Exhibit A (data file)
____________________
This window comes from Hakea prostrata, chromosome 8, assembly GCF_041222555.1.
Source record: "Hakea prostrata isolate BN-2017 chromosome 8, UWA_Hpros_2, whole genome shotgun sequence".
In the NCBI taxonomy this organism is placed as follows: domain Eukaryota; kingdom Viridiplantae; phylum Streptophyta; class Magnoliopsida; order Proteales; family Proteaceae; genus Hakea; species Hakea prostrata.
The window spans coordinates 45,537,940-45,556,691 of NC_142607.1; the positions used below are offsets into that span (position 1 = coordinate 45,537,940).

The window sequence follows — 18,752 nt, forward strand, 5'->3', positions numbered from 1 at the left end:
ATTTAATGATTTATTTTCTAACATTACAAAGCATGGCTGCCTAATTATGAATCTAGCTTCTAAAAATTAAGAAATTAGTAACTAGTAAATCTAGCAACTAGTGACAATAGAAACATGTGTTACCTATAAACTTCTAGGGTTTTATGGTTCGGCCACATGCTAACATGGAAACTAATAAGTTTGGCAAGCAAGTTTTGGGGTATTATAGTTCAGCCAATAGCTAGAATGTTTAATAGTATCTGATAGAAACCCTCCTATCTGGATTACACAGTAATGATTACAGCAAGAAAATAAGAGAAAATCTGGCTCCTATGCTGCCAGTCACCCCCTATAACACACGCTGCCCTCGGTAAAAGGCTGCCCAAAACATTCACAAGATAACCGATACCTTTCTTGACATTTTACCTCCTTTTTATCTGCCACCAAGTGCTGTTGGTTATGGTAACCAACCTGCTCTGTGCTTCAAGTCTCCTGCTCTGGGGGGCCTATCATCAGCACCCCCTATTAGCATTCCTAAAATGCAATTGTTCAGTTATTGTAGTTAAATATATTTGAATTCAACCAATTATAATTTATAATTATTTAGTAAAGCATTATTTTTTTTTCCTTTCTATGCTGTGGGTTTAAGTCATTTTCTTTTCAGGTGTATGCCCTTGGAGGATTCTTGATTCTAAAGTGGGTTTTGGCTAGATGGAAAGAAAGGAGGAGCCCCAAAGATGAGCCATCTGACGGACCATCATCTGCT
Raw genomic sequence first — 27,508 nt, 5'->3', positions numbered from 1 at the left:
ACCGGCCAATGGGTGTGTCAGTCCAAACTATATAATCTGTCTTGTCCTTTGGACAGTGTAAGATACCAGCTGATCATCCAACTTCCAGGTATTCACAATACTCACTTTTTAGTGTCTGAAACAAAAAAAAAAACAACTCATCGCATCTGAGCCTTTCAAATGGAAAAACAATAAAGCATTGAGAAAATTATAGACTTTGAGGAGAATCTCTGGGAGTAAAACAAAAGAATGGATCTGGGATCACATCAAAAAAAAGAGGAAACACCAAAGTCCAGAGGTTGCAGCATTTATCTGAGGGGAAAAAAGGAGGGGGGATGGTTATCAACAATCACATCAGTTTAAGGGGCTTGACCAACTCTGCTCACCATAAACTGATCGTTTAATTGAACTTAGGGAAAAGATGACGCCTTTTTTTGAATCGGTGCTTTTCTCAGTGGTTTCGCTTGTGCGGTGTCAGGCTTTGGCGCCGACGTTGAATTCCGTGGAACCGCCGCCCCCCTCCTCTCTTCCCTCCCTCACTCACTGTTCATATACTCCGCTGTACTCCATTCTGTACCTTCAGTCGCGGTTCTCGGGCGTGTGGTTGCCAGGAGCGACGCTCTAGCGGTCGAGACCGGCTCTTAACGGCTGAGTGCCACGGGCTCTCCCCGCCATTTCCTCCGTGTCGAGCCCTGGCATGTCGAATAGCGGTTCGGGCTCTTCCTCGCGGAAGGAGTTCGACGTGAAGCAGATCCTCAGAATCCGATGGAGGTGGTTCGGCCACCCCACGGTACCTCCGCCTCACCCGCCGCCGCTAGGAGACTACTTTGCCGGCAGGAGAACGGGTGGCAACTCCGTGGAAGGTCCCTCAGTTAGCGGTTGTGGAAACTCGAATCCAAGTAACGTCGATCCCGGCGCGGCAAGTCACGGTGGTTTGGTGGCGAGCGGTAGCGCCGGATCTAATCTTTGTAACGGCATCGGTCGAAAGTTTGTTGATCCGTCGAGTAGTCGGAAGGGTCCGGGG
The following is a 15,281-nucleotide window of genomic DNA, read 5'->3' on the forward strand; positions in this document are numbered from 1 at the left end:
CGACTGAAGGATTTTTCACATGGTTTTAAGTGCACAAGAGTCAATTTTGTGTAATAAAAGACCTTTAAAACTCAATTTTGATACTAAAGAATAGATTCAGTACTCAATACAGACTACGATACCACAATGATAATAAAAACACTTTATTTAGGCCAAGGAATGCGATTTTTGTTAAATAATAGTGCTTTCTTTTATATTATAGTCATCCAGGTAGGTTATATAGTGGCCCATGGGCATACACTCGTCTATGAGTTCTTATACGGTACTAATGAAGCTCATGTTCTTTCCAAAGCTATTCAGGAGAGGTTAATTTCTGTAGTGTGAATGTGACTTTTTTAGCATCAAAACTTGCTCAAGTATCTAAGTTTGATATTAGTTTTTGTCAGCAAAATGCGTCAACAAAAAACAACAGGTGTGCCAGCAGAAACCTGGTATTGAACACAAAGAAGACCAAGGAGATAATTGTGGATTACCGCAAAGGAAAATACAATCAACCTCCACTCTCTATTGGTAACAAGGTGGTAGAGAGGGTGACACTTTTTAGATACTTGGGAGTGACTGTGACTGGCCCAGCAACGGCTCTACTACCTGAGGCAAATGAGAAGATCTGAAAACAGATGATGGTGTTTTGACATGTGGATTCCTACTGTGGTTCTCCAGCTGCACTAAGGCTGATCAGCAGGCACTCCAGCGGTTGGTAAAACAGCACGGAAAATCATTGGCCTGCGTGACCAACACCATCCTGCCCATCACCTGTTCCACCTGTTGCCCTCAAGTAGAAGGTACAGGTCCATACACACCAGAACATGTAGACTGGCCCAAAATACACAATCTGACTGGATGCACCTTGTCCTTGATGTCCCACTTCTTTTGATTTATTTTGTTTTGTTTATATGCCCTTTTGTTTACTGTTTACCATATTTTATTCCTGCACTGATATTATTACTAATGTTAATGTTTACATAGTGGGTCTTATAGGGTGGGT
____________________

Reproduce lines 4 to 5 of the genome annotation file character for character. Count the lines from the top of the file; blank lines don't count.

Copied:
The window spans coordinates 45,537,940-45,556,691 of NC_142607.1; the positions used below are offsets into that span (position 1 = coordinate 45,537,940).

The window sequence follows — 18,752 nt, forward strand, 5'->3', positions numbered from 1 at the left end: